<div class="bubble" id="neg-6" data-count="1">-6</div>
    <div class="bubble" id="neg-5" data-count="0">-5</div>
    <div class="bubble" id="neg-4" data-count="0">-4</div>
    <div class="bubble" id="neg-3" data-count="2">-3</div>
    <div class="bubble" id="neg-2" data-count="1">-2</div>
    <div class="bubble" id="neg-1" data-count="11">-1</div>
    <div class="bubble" id="zero-0" data-count="1">0</div>
    <div class="bubble" id="pos-1" data-count="3">1</div>
    <div class="bubble" id="pos-2" data-count="0">2</div>
    <div class="bubble" id="pos-3" data-count="3">3</div>
    <div class="bubble" id="pos-4" data-count="0">4</div>
    <div class="bubble" id="pos-5" data-count="5" >5</div>
    <div class="bubble" id="pos-6" data-count="0">6</div>
    <div class="bubble" id="pos-7" data-count="0">7</div>
    <div class="bubble" id="pos-8" data-count="0">8</div>
    <div class="bubble" id="pos-9" data-count="0">9</div>
    <div class="bubble" id="pos-10" data-count="0">10</div>
  </div>

See the Pen
bubblish chart exploration
by Tom (@twwoodward)
on CodePen.

WordPress/Gravity Forms Land

Now to get the live data and integrate it all. This function gets the Gravity Form entries and creates the data structure we need to pass on to the javascript.


function gform_stepper($entry, $form){
   $search_criteria = array(
    'status'        => 'active',    
);

  $sorting         = array();
  $paging          = array( 'offset' => 0, 'page_size' => 100 );//getting most recent 100 right now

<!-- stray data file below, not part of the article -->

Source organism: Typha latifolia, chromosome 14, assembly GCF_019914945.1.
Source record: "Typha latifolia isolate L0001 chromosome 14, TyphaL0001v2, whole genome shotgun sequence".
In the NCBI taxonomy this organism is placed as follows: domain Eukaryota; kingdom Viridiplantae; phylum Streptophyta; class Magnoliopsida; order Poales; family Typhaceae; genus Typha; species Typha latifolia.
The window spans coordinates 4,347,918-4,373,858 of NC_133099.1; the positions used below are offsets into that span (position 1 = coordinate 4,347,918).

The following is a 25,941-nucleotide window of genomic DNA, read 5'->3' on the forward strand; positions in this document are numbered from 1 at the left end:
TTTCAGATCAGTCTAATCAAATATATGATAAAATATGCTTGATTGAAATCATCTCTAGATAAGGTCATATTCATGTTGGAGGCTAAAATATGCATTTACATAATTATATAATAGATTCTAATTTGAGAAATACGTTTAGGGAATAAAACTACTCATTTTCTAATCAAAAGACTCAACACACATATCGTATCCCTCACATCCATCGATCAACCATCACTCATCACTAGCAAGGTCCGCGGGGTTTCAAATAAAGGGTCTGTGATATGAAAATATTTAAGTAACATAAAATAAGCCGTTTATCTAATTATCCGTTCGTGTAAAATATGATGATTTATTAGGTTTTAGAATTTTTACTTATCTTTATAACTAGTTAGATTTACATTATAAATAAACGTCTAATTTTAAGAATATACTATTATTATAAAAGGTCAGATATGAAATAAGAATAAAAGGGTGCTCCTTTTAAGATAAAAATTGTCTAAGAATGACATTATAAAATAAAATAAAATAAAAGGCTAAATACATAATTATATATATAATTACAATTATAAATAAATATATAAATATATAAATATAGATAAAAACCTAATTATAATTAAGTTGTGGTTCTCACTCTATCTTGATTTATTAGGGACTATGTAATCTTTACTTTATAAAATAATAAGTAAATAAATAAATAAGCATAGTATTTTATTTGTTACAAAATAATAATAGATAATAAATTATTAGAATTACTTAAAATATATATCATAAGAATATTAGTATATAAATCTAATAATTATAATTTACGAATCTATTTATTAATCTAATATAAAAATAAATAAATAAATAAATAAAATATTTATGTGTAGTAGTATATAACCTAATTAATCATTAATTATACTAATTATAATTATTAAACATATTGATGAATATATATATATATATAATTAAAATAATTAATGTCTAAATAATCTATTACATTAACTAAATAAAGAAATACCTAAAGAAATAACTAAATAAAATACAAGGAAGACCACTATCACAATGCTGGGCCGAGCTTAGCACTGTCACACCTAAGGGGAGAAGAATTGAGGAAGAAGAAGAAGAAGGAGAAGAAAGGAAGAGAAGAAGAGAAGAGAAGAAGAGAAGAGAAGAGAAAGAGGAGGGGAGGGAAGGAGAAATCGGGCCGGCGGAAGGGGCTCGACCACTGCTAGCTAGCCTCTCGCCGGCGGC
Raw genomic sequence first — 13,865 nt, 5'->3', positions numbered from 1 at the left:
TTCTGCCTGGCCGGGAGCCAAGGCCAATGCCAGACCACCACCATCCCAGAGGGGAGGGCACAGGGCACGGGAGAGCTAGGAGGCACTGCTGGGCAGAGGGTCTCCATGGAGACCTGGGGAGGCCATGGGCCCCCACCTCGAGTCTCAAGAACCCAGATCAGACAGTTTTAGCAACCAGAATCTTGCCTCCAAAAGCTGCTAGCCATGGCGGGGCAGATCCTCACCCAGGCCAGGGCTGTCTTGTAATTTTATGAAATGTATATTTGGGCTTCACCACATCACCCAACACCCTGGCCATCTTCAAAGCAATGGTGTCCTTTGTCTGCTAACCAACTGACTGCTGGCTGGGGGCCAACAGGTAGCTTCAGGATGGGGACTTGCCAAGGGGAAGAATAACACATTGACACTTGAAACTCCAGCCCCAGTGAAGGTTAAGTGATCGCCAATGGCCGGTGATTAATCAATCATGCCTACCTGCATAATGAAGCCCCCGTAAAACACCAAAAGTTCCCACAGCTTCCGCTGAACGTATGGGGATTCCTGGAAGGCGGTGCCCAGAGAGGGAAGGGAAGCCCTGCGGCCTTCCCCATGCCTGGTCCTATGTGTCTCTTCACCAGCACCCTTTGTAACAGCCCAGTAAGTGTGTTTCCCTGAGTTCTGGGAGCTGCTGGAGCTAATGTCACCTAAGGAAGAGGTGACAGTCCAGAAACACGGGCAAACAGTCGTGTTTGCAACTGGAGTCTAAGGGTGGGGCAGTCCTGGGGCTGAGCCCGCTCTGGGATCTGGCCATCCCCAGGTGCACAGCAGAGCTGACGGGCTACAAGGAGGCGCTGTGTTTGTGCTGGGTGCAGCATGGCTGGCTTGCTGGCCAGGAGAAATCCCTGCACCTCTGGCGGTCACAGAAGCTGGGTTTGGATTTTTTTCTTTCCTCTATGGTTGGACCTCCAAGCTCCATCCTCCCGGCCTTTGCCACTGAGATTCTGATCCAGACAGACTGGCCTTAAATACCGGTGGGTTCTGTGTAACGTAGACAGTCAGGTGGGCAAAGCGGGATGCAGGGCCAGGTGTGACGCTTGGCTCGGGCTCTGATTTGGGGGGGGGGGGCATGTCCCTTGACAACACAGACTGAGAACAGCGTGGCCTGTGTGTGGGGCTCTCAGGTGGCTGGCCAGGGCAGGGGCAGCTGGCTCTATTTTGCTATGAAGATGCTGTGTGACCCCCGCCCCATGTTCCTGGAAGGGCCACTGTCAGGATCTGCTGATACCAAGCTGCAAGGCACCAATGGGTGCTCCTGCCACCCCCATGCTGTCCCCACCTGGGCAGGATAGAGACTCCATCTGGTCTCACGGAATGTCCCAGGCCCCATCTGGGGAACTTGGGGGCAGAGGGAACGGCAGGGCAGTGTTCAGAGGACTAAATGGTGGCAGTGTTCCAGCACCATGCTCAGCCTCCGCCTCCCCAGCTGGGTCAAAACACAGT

$total_count     = 0;

  $entries = GFAPI::get_entries(4, $search_criteria, $sorting, $paging, $total_count );
  $html = '';
  $total_scores = [];
  $total_guesses = [];
    foreach ($entries as $entry) {
      if (intval($entry['gsurvey_score'])>0){
        $pre = 'pos-';//add pos if greater than 0
      }
      if (intval($entry['gsurvey_score'])<0){
        $pre = 'neg';//add neg if less than 0
      } 
      if (intval($entry['gsurvey_score']) === 0) {
        $pre = 'zero-';
      }
      array_push($total_scores,$pre . $entry['gsurvey_score']);
      $guess = array_push($total_guesses, $entry[3]);
    }    
      $gform_scores = array(          
           'scores' => $total_scores,
       );
     wp_localize_script('main-course', 'gformScores', $gform_scores); //sends data to script as variable     
}

let scores = gformScores.scores;//THIS IS THE VARIABLE PASSED via localize
countThem(scores)
function countThem(scores){

  scores.forEach(function(score){
    let bubble = document.getElementById(score);
    console.log(bubble)
    let count = parseInt(bubble.getAttribute('data-count'),10);
    count = count+1;
    bubble.setAttribute('data-count', count);
    bubble.setAttribute('style', 'border-top:' + (Math.ceil(count*3.5)) + 'px solid rgba(0, 179, 190,1);');
  })
}

The result is a form that you can submit and get results like you see below. Just the beginning of things but a step in the right direction I think.

After form submission the data is graphed and displayed. Boxes show your guess vs your actual score and combined scores of previous participants.

Gravity Forms to Graph Interaction

I’ve long wanted to build more interactive digital content after being inspired by Brett Victor’s explorable explanations. I’m now finally coming to the place where my ability to build things is starting to match my desire to create them.

This particular piece of interactive content was inspired by the NYT’s You Draw It Obama article. We did a direct imitation with carbon sequestration a while ago but I liked the broader concept of guessing at something and then being presented with data. In this case we’re trying to get people to think a little harder about the good things they got out of life just by being born.

Screenshot of the submission pattern for the confronting your privilege form. Buttons from -10 to 10 are horizontally across the top and a grid of yes/no questions are below.